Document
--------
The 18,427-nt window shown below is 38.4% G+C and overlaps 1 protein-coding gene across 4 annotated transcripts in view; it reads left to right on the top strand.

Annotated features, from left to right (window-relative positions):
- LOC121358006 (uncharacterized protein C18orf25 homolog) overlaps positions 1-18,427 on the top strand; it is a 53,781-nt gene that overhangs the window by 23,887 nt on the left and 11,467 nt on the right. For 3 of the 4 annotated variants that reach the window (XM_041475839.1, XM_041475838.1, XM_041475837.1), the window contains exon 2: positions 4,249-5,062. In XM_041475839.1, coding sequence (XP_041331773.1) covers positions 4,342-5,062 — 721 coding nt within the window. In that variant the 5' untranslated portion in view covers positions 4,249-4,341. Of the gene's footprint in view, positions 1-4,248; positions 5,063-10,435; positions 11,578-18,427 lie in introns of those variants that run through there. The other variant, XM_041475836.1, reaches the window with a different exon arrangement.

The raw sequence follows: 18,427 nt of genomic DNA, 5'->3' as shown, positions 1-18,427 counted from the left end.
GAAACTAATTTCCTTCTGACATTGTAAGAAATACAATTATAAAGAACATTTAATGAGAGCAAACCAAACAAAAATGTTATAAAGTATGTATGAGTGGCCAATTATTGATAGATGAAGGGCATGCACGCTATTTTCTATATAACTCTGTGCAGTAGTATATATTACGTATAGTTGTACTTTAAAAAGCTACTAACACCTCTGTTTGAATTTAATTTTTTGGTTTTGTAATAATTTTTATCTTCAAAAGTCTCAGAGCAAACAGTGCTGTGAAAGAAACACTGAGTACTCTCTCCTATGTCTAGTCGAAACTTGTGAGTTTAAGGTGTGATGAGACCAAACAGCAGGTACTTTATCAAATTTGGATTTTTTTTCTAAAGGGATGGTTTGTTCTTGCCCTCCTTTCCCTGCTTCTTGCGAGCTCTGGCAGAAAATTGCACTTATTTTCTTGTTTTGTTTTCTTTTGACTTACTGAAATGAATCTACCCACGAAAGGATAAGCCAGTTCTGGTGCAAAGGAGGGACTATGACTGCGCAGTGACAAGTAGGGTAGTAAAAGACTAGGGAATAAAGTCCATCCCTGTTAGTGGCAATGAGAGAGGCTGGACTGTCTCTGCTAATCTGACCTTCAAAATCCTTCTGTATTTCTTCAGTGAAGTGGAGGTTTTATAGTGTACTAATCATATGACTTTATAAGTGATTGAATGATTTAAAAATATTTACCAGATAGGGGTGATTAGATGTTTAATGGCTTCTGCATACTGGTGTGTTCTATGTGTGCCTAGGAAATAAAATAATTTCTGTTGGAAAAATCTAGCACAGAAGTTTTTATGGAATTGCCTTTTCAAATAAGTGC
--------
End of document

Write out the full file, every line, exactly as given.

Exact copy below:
The 18,427-nt window shown below is 38.4% G+C and overlaps 1 protein-coding gene across 4 annotated transcripts in view; it reads left to right on the top strand.

Annotated features, from left to right (window-relative positions):
- LOC121358006 (uncharacterized protein C18orf25 homolog) overlaps positions 1-18,427 on the top strand; it is a 53,781-nt gene that overhangs the window by 23,887 nt on the left and 11,467 nt on the right. For 3 of the 4 annotated variants that reach the window (XM_041475839.1, XM_041475838.1, XM_041475837.1), the window contains exon 2: positions 4,249-5,062. In XM_041475839.1, coding sequence (XP_041331773.1) covers positions 4,342-5,062 — 721 coding nt within the window. In that variant the 5' untranslated portion in view covers positions 4,249-4,341. Of the gene's footprint in view, positions 1-4,248; positions 5,063-10,435; positions 11,578-18,427 lie in introns of those variants that run through there. The other variant, XM_041475836.1, reaches the window with a different exon arrangement.

The raw sequence follows: 18,427 nt of genomic DNA, 5'->3' as shown, positions 1-18,427 counted from the left end.
GAAACTAATTTCCTTCTGACATTGTAAGAAATACAATTATAAAGAACATTTAATGAGAGCAAACCAAACAAAAATGTTATAAAGTATGTATGAGTGGCCAATTATTGATAGATGAAGGGCATGCACGCTATTTTCTATATAACTCTGTGCAGTAGTATATATTACGTATAGTTGTACTTTAAAAAGCTACTAACACCTCTGTTTGAATTTAATTTTTTGGTTTTGTAATAATTTTTATCTTCAAAAGTCTCAGAGCAAACAGTGCTGTGAAAGAAACACTGAGTACTCTCTCCTATGTCTAGTCGAAACTTGTGAGTTTAAGGTGTGATGAGACCAAACAGCAGGTACTTTATCAAATTTGGATTTTTTTTCTAAAGGGATGGTTTGTTCTTGCCCTCCTTTCCCTGCTTCTTGCGAGCTCTGGCAGAAAATTGCACTTATTTTCTTGTTTTGTTTTCTTTTGACTTACTGAAATGAATCTACCCACGAAAGGATAAGCCAGTTCTGGTGCAAAGGAGGGACTATGACTGCGCAGTGACAAGTAGGGTAGTAAAAGACTAGGGAATAAAGTCCATCCCTGTTAGTGGCAATGAGAGAGGCTGGACTGTCTCTGCTAATCTGACCTTCAAAATCCTTCTGTATTTCTTCAGTGAAGTGGAGGTTTTATAGTGTACTAATCATATGACTTTATAAGTGATTGAATGATTTAAAAATATTTACCAGATAGGGGTGATTAGATGTTTAATGGCTTCTGCATACTGGTGTGTTCTATGTGTGCCTAGGAAATAAAATAATTTCTGTTGGAAAAATCTAGCACAGAAGTTTTTATGGAATTGCCTTTTCAAATAAGTGC